There are four easy methods of finding what your IP address is, so let’s get started with the first one.

Find your IP address using Google

Probably the easiest and simplest way to find your IP address is to Google it.

I know, you’re probably thinking how does Google know my IP address? Well, it’s as easy as searching “What is my IP address” in the Google search bar.

Voila! Whatever number pops up here is your IP address.

Find your IP address on your Mac

Not everyone is interested in the easiest way to do something, and that’s totally fine! Let’s explore how to find your IP address on your Mac.

Open Wi-Fi Network Preferences on Mac

First, click at the top of your screen where your Wi-Fi bars are and click Open Network Preferences.

IP Address on Mac

The next screen will show you which Wi-Fi network you’re connected to. Directly under Status will be your IP address.

Find your IP address on your iPhone

On your iPhone and in need of your IP address? From Settings, select the Wi-Fi network you’re connected to.

Select Wi-Fi on iPhone

Next, tap the Wi-Fi network again to see more information.

Select Wi-Fi Network on iPhone

At the bottom of this next screen, you’ll find your IP address.

IP Address on iPhone

Find your IP address on your Samsung Galaxy

I know, I know… not everyone has an iPhone, which is why I have Samsung Galaxy users covered, too.

From the Setting screen, tap Connections.

Connections on Samsung Galaxy

Then, tap where your Wi-Fi network is listed.

Select Wi-Fi on Samsung Galaxy

From the next screen, select your Current Network.

Select Current Network on Samsung Galaxy

This next screen will show you more information about your Wi-Fi network, including your IP address.

IP Address on Samsung Galaxy

IP addresses and cyber security

Now that you know your IP address, have you ever thought why you should know what your IP address is? And why it’s important from a cyber security standpoint that you should keep it a secret (hence these blurred out screenshots)? Well, that’s simple, too.

If a hacker has access to your personal or company IP address, they can potentially damage the network.

For instance, once someone knows your IP address, they can replicate it and download illegal content that can cause issues with your internet provider or even something much larger, like instigating a DDoS attack to flood your server with fake traffic.

It’s also important to consider that if your IP address falls into the hands of a hacker who knows the inner workings of geolocation technology, they can track down the physical location of your company’s office, your home, and all of the connected devices.

Keeping your IP address secure is just one reason to invest in top-notch cyber security providers. If you’re unsure which one would be best for your company, check out our comprehensive list and everything you need to know about your options.

Security threats of IP address

As much as IP addresses secure your internet connections, they pose a serious threat of unwanted attacks. Hackers can easily get your addresses from websites you visit. Websites store user data and browsing behavior in the form of cookies, making your IP address vulnerable to viruses.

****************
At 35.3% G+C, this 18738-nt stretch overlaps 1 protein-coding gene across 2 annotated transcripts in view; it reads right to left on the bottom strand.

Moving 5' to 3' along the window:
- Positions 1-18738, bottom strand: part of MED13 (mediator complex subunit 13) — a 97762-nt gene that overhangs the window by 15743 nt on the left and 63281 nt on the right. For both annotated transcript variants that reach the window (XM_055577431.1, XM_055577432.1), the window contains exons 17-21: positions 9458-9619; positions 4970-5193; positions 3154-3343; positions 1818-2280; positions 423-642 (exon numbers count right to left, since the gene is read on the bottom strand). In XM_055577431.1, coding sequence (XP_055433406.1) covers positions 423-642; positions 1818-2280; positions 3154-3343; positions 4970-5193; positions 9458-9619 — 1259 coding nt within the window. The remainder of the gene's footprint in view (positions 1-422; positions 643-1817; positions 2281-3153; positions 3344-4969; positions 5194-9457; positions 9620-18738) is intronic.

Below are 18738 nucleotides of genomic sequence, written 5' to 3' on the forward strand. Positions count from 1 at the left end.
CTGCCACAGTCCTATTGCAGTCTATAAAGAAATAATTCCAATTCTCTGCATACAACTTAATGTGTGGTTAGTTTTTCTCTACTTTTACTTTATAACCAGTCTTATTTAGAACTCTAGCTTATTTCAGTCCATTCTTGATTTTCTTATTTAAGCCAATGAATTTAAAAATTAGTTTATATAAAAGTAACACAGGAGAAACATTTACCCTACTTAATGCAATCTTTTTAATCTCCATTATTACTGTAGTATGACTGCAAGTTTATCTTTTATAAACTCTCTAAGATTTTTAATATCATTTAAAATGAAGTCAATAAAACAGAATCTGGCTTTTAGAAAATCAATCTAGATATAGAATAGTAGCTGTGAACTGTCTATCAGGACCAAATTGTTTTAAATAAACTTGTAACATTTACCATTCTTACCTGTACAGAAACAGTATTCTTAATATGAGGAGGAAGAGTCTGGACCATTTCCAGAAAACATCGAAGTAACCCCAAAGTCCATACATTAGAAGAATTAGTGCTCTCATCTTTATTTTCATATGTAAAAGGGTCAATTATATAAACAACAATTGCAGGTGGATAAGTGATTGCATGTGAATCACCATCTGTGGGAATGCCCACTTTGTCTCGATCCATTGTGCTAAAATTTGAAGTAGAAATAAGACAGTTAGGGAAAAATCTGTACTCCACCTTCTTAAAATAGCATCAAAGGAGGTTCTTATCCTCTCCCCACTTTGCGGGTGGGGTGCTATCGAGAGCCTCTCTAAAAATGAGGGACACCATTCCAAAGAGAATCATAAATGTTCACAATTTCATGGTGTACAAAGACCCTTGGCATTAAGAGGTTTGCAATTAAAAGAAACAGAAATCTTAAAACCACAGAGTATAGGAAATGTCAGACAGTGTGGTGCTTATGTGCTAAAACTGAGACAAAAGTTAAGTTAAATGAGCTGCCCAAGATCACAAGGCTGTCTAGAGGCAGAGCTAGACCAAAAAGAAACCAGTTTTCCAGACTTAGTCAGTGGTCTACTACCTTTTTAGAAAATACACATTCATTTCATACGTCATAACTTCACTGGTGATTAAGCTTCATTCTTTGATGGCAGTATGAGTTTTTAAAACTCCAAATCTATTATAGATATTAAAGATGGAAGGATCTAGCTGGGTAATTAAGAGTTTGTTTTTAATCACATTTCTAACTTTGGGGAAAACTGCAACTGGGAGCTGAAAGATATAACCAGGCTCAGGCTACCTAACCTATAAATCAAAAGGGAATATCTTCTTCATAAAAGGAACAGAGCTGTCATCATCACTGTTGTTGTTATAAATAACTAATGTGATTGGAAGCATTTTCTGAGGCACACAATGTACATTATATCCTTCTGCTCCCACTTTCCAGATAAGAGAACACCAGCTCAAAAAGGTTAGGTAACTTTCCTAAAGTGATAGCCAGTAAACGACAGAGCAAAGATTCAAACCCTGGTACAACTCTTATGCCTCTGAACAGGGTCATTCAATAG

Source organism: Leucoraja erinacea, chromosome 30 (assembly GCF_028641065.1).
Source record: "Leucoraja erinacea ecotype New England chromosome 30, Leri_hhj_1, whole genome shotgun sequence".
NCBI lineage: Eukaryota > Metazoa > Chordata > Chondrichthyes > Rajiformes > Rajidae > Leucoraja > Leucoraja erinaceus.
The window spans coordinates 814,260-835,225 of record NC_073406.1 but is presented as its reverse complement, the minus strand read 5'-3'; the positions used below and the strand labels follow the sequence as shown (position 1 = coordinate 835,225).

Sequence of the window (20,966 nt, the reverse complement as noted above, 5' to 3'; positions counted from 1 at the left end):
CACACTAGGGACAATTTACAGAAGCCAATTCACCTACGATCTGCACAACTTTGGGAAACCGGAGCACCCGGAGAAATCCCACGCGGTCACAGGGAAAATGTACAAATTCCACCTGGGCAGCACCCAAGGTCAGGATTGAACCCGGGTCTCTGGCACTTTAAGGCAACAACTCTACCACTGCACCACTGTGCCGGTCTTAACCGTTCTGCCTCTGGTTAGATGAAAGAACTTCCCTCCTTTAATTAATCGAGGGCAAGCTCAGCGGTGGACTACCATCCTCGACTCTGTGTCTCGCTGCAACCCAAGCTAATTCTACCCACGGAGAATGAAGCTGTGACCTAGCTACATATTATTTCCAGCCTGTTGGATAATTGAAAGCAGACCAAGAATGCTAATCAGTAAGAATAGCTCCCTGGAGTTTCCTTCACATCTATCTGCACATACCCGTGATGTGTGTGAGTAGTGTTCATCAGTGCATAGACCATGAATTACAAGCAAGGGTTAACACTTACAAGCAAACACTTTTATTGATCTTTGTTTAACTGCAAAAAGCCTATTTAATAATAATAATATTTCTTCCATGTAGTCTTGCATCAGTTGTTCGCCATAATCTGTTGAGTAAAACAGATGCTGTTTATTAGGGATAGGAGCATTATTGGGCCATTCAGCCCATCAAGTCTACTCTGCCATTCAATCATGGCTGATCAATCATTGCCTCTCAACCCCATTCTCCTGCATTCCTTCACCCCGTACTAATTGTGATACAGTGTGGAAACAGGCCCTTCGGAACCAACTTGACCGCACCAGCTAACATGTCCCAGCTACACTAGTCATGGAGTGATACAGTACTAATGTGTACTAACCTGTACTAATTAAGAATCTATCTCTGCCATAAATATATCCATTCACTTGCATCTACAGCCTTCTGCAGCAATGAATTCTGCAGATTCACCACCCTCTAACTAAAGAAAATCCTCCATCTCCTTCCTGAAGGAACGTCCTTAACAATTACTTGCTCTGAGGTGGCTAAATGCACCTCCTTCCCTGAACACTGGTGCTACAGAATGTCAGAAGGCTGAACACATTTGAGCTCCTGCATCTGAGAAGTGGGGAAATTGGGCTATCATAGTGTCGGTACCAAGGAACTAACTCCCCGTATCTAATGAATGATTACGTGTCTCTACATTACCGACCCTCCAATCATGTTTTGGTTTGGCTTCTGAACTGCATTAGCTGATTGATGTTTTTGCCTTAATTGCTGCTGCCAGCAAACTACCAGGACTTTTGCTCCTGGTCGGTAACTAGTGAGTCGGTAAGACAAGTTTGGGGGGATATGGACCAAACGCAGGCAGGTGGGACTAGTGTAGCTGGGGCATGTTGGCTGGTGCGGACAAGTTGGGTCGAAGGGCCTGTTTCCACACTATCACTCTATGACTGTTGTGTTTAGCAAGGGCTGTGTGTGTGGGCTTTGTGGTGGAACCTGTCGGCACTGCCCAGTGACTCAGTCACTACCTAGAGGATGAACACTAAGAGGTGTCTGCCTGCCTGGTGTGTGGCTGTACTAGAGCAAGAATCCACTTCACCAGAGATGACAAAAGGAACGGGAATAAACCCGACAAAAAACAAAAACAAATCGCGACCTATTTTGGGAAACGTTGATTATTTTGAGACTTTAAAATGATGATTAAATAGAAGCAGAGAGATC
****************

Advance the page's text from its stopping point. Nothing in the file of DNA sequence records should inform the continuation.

With this information, hackers can know your location, cross-verify it with “IP location,” and keep an eye on your activities. Although this might not be your fault, but it can bring you to the attention of law enforcement. Here are different ways in which an unprotected IP address can harm you:

  • Phishing: Phishing emails are quite common. Hackers maliciously exploit your IP address to create phishing feeds and send harmful email links in the hope of obtaining your user ID and password. Phishing can be stopped by deploying a firewall, proxy server, or VPN server that hides your IP address and acts as a third-party network provider between you and your router. 
  • Distributed Denial of Service (DDOS) attacks: When hackers know your IP address, they send your credentials to multiple unauthorized systems, which in turn flood the targeted system with infected traffic. This shuts down your internet connection completely and infects your systems with spyware and viruses. 
  • Cyberattacks: Cyberattacks caused by a compromised IP address can encourage attackers to spoof your DNS and redirect your network traffic to their network. They can disrupt network communication and steal data once and for all. 
  • Bulk ad targeting: When you share your IP address over a messaging app or a search engine website, the website stores your data and forwards it to advertisers that use personalized ad targeting to lure you. The ads might seem oddly personal, because they are!

Stay within the safe walls

Ensuring you follow the correct data security and data piracy practices with your IP hosting provider can keep these unwarranted attackers at bay. Always use a good firewall protection, antivirus system, or cybersecurity software to ensure safe browsing and a seamless data exchange experience. 

Now that you know everything about an IP address, learn to double-pack your cybersecurity with the best-managed DNS provider software in 2024

This article was originally published in 2019. It has been updated with new information.